• Your past programming determines your thoughts (or the way you think)

  • Your thoughts determine your emotions (because all emotion is rooted in your perception, or thought, about an experience)

  • Your emotions determine your actions (are you confident enough to take action? or are you too scared to act?)

  • And finally, your actions determine your outcomes.

To put it sequentially:


Past Programming ---> Thoughts ---> Emotions/Feelings ---> Actions = Outcomes/Results

Past Programming ---> Thoughts ---> Emotions/Feelings ---> Actions = Outcomes/Results

Since your past programming is the root of it all, that is where you start your journey to improve your outcomes. Instead of focusing on changing the fruit of the tree (the outcomes), focus on the roots. The fruits are an indicator of healthy roots, not the other way around.


In order to focus on the roots, you need to look back at your early stages of development. Of course, you won't be able to remember the entire history of experiences that programmed the behavior or outcome you are trying to change. But, you can at least try to find one or two examples. After all, one strand of fabric is all you need, because when you keep pulling on that strand, you’ll eventually unravel your demon's tightly knitted pantaloons.


demon in pants devil wearing pants

T. Harv Eker also provides a framework for analyzing your past experiences. He explains that there are just a few ways that your experiences will program/condition your mind: through verbal programming, modeling, and specific incidents (we'll discuss these in Part 3).


He also explains that your experiences don't have to be especially dramatic or memorable, they just have to have an element of negativity, harm, or carry some sort of message that contradicts your goals in the present day.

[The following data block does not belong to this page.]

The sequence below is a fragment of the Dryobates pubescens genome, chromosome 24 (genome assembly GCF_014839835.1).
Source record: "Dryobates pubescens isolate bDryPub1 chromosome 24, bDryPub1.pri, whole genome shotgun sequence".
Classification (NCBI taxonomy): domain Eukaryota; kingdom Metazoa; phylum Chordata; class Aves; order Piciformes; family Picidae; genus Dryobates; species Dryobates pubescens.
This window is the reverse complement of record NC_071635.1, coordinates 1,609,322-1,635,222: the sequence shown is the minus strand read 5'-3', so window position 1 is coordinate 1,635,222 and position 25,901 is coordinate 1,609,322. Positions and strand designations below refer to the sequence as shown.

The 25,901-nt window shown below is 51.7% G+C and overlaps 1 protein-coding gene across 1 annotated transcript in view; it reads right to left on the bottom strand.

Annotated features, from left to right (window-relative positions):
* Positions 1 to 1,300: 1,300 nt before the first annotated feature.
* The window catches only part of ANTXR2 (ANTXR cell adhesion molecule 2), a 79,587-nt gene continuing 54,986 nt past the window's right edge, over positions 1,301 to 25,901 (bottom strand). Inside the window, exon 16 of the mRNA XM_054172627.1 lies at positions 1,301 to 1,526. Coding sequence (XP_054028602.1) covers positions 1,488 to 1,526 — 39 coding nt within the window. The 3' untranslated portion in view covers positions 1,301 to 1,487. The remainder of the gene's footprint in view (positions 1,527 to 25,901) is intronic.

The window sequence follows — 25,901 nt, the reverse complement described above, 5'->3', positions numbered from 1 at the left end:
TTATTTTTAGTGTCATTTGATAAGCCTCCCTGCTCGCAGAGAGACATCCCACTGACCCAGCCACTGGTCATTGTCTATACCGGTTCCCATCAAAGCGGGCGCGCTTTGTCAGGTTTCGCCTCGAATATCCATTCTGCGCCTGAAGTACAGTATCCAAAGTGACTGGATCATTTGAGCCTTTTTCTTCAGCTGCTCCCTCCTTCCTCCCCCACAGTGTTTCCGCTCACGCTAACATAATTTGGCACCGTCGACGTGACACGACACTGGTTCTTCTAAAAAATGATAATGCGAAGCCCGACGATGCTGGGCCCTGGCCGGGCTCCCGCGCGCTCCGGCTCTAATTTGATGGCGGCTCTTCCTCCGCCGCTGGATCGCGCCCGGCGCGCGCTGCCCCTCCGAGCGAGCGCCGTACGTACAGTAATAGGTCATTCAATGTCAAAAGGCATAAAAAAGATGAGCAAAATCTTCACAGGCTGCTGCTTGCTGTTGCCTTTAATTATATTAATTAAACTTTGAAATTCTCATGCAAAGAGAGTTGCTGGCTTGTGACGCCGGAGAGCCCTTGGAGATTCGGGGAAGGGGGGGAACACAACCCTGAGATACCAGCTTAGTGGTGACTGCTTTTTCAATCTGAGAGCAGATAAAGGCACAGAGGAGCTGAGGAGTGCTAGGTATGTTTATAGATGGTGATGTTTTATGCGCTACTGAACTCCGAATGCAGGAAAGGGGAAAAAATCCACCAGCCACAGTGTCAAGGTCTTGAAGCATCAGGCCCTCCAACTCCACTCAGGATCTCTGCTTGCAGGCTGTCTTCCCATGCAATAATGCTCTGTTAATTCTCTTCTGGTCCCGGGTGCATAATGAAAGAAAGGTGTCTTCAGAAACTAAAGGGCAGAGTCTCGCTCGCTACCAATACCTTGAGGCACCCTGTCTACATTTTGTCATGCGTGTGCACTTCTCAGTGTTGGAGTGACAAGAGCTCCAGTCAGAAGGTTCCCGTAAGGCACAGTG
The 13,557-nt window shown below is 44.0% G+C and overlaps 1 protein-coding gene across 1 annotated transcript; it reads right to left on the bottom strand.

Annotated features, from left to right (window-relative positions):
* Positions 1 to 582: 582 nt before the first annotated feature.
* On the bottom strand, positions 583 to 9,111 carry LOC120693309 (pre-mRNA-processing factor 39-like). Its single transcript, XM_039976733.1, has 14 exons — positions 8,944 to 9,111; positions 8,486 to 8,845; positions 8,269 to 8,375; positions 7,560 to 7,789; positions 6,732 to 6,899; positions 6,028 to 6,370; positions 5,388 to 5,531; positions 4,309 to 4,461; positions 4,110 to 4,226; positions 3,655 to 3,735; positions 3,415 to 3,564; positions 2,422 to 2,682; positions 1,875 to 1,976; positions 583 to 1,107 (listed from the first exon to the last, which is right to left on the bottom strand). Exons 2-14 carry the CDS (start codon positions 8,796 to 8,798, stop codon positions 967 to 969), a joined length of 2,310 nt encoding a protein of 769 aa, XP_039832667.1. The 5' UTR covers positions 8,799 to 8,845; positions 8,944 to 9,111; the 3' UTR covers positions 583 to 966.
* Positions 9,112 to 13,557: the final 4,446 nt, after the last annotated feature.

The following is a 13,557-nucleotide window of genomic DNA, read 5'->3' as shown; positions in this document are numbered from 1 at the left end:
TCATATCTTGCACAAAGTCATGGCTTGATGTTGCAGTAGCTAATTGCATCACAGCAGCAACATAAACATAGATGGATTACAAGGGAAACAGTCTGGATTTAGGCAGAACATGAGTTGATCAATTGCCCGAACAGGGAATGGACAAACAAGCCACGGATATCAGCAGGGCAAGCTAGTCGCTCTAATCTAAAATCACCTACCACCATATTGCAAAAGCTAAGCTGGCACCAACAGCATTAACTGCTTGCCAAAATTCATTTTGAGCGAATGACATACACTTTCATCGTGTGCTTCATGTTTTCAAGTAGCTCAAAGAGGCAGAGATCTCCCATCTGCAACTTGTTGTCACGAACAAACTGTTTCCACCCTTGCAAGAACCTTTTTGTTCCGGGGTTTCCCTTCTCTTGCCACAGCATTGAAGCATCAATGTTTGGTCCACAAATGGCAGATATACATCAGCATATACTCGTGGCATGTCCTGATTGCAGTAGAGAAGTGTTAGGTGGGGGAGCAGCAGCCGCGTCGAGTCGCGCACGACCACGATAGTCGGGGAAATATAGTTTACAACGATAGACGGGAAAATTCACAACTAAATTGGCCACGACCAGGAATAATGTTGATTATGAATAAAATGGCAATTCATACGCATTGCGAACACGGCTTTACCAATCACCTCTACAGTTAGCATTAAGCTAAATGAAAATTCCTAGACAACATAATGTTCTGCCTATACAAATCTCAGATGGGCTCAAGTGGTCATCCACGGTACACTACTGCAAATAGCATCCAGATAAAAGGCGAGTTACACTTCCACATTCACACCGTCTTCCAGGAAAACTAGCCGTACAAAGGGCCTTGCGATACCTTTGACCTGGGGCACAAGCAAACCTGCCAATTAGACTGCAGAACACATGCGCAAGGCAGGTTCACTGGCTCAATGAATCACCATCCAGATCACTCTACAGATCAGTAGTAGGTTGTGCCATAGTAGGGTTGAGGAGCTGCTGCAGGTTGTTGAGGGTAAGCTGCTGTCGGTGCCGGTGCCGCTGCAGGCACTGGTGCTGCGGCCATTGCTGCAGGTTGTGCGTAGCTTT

To explain further, he’s saying that if your experiences have grown into a demon, they will often start with a negative or harmful memory (something that generated fear, distrust, lack of confidence, pain, etc.). But, not all demons start this way. Sometimes, an experience can be helpful at the time (like a piece of advice, a rule of thumb, or a useful strategy to survive in the environment where you grew up), but at a different time or in a new place, these helpful tips become harmful to your success. For example, what was once a funny joke about rich people may have infiltrated your brain and turned into a way of thinking that holds you back from being a healthier, happier, or wealthier human.

Sometimes, an experience can be helpful at the time, (like a piece of advice, a rule of thumb, or a useful strategy to survive in the environment where you grew up) but at a different time or in a new place, these helpful tips become harmful to your success.

No matter the case, it is helpful to uncover as many of these experiences as possible (whether helpful or harmful at the time) so you can understand how you developed your current way of thinking. So, in part 3, we’ll dive deeper into each of the ways your experiences can program or condition your mind.


Stay tuned...

 
Parker Hewes Chiropractor Author American Ninja Warrior

Written by Parker Hewes, a chiropractor, author, American Ninja Warrior, and serial adventurer living in Salt Lake City, Utah. Parker believes learning and growing are the keys to living a full life. He started Getting Gooder to help others learn and grow, so they can create the happiest, healthiest, and wealthiest lives imaginable.

Parker also knows that our ideal life gets even better when we have others to share it with. So, keep following Parker and the Getting Gooder community as we build our ideal, together.